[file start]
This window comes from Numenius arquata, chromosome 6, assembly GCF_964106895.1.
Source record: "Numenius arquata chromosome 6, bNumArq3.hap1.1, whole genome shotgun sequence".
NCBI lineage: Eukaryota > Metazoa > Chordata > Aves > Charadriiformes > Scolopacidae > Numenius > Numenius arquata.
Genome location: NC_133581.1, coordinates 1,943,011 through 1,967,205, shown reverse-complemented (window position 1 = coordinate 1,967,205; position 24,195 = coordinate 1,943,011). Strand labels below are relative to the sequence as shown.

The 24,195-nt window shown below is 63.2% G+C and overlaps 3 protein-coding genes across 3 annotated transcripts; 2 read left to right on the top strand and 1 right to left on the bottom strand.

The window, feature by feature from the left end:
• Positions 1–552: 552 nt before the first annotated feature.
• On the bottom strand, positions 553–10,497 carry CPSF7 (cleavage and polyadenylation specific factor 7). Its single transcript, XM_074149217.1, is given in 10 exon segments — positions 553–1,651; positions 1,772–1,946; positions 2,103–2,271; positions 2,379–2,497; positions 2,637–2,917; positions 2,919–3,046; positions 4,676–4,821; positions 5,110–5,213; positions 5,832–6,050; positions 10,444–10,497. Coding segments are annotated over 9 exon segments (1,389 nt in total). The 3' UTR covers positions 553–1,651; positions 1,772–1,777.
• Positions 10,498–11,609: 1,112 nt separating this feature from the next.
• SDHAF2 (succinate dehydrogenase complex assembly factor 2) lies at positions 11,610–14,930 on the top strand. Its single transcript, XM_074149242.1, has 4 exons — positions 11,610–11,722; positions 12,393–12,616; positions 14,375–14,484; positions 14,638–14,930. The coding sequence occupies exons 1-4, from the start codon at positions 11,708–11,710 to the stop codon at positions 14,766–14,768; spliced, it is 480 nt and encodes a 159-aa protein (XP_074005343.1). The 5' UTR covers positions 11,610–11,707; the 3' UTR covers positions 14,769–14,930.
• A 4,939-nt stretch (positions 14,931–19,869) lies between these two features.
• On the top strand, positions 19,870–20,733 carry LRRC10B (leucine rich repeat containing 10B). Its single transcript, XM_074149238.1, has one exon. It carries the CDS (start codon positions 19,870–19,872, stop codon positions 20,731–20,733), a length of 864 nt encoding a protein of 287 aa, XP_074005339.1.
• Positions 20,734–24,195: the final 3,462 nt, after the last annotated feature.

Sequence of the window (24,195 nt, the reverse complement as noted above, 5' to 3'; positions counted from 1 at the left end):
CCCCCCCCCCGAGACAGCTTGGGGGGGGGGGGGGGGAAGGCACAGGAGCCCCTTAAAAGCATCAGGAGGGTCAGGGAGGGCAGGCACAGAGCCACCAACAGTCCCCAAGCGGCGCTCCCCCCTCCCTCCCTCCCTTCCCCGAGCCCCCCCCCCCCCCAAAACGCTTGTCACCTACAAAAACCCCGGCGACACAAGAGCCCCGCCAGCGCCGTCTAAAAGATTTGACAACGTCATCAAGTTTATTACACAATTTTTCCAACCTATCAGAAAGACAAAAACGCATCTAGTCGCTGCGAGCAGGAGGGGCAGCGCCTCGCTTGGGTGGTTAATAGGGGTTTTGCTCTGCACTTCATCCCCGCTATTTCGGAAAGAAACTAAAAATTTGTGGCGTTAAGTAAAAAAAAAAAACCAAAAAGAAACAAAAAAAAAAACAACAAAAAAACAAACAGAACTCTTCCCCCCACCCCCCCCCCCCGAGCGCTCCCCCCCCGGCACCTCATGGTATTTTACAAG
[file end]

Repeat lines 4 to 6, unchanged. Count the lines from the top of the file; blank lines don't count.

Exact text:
Genome location: NC_133581.1, coordinates 1,943,011 through 1,967,205, shown reverse-complemented (window position 1 = coordinate 1,967,205; position 24,195 = coordinate 1,943,011). Strand labels below are relative to the sequence as shown.

The 24,195-nt window shown below is 63.2% G+C and overlaps 3 protein-coding genes across 3 annotated transcripts; 2 read left to right on the top strand and 1 right to left on the bottom strand.

The window, feature by feature from the left end: